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Doyle Lawson and Quicksilver – Hard Game of Love

Hard Game of Love
 
Hard Game of Love

For the last six years, if you wanted to hear Doyle Lawson and Quicksilver do secular bluegrass, you had to attend a live concert, since gospel material has been all they’ve recorded. With Hard Game of Love, we can experience the secular side of this great bluegrass band.

From the opening banjo lick on “Blue Train,” Quicksilver barrels into songs of love, hate, lust, loss, and in the bluegrass tradition, premature death, with gusto. Besides the impeccable mandolin playing of Doyle Lawson, Quicksilver features perfect three-part vocal harmonies, Searing fiddle by Hunter Berry, supersonically fast banjo from Dale Perry, solid guitar from Jamie Dailey, and rhythmically impeccable bass from Barry Scott. Guest artists Barry Abernathy on banjo and vocals, and Jimmy Van Cleve and Owen Saunders on fiddles, spice up the already richly talented roster.

Quicksilver’s bluegrass style is best described as new-traditional. They aren’t as hardcore Monroe-style as Del McCoury’s band; instead they combine the vocal precision of the late-’60s Country Gentleman sound with the rhythmic drive of Flatt and Scruggs. Quicksilver’s musical meticulousness imbues all their material with a unique freshly washed aura. Their version of “The Hand Made Cross” by John Kael typifies their style. It swings, but the perfectly synchronized twin vocals set a level of almost superhuman exactitude that few, if any, other bluegrass groups can match.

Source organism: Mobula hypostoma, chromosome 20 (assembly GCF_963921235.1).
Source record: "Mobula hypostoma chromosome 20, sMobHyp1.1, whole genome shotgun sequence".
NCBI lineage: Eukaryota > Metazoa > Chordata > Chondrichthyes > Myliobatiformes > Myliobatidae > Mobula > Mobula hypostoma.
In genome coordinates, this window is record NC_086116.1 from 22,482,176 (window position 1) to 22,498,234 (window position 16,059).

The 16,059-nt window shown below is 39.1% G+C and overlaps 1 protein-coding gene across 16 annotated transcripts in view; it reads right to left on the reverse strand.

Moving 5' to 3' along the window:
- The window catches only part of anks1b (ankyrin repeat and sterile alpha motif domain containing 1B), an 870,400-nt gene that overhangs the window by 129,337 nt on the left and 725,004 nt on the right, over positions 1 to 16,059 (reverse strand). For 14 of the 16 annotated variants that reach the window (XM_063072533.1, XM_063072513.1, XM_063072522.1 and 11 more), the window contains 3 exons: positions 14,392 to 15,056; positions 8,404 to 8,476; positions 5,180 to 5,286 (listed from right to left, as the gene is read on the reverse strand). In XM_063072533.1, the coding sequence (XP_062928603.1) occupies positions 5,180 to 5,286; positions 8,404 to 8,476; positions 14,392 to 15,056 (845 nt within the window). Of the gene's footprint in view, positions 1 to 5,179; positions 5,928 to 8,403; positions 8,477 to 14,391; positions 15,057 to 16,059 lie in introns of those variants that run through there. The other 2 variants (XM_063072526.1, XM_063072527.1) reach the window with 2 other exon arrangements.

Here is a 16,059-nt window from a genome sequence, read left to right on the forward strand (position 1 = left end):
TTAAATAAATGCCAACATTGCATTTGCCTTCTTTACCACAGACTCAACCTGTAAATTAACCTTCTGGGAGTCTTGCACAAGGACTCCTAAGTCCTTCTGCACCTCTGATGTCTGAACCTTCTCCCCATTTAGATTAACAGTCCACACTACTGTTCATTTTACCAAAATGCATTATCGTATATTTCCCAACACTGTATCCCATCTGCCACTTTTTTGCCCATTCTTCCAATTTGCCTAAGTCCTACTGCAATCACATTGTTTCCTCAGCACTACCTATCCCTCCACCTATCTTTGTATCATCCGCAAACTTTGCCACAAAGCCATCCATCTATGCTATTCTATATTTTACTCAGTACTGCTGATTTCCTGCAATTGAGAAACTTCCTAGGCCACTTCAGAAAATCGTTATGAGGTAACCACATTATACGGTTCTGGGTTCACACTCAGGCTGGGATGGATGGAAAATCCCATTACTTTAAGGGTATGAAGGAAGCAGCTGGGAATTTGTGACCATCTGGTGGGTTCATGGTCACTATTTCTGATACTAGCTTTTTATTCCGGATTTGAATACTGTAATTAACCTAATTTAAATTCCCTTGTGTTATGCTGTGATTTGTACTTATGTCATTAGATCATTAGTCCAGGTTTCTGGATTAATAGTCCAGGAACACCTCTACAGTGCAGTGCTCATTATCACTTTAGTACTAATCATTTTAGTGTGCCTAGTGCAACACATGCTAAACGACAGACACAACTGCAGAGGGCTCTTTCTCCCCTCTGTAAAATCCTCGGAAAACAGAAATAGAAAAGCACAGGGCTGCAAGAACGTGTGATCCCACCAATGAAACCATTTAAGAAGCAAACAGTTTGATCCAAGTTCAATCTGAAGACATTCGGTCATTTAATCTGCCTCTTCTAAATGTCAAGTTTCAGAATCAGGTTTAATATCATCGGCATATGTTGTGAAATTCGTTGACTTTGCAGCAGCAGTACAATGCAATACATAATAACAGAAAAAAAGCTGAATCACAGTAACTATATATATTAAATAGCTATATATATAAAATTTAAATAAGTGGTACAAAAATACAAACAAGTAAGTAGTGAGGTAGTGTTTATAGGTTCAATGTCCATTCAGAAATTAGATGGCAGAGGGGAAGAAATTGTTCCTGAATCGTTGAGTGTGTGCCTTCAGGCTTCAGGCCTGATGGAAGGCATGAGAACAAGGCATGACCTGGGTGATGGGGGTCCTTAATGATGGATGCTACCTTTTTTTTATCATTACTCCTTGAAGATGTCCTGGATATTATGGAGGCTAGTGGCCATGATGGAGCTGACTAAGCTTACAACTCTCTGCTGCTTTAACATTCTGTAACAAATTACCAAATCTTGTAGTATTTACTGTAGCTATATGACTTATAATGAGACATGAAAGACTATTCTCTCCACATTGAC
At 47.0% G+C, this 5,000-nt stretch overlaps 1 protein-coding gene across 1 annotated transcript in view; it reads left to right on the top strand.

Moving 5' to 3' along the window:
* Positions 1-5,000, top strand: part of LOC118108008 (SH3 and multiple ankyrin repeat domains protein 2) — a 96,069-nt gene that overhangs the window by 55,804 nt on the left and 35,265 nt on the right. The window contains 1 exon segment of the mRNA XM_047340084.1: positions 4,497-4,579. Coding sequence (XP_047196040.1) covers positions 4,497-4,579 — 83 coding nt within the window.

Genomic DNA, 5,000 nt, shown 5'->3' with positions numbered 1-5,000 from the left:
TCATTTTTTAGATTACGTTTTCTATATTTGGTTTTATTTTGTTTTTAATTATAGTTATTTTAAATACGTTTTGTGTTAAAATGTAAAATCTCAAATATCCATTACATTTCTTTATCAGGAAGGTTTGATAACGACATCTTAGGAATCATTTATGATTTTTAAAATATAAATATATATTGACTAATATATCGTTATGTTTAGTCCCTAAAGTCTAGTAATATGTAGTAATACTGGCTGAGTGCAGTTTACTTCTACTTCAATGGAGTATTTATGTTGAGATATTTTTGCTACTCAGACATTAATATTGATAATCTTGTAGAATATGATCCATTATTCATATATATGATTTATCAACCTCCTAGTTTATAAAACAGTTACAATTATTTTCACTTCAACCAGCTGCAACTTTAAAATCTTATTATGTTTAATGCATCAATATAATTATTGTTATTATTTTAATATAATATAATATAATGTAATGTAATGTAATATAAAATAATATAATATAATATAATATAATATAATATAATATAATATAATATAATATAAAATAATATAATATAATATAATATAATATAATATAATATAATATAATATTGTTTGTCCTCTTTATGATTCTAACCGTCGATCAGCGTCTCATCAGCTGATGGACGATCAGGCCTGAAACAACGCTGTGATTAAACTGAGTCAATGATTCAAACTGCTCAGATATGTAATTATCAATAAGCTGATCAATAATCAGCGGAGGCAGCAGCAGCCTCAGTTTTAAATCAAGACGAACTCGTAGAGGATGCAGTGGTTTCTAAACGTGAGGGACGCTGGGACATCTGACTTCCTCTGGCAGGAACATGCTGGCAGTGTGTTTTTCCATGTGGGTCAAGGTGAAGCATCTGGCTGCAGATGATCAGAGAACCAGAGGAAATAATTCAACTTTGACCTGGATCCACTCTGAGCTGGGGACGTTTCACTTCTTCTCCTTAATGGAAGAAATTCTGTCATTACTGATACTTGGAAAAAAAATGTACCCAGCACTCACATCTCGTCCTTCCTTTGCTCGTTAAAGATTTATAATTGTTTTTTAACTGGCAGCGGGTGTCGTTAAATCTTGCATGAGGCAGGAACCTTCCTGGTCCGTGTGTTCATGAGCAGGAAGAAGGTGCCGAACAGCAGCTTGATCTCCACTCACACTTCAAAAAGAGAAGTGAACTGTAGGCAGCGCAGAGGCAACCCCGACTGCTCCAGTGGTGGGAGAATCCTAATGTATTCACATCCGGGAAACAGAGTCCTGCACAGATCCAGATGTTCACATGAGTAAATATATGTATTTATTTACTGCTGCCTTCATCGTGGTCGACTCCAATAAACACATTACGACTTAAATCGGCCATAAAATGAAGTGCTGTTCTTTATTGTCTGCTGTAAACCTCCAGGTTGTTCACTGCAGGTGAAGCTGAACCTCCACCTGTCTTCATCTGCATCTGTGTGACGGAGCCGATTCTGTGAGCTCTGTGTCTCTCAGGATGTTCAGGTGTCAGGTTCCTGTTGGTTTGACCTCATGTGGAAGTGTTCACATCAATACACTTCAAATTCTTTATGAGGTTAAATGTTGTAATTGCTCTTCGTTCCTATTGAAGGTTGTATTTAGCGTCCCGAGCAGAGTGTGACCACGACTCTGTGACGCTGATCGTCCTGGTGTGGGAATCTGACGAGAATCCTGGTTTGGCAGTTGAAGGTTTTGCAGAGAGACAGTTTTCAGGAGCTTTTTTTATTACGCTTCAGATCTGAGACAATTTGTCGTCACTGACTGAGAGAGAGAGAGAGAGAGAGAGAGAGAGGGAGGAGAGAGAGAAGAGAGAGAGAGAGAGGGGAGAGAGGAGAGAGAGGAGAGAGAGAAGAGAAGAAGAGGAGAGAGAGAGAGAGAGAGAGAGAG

Engineer Wes Easter, aided by in the mastering room by David Glasser, captures the Quicksilver sound with exactitude worthy of their music. Each part of Quicksilver’s carefully arranged musical tapestry is there for you to examine at your leisure. Along with this clarity is enough harmonic warmth to keep the music from sounding like an anechoic science project. Anyone who considers bluegrass “his or her music” will find Hard Game of Love easy to adore.



This article originally appeared in VG‘s Aug. ’02 issue. All copyrights are by the author and Vintage Guitar magazine. Unauthorized replication or use is strictly prohibited.

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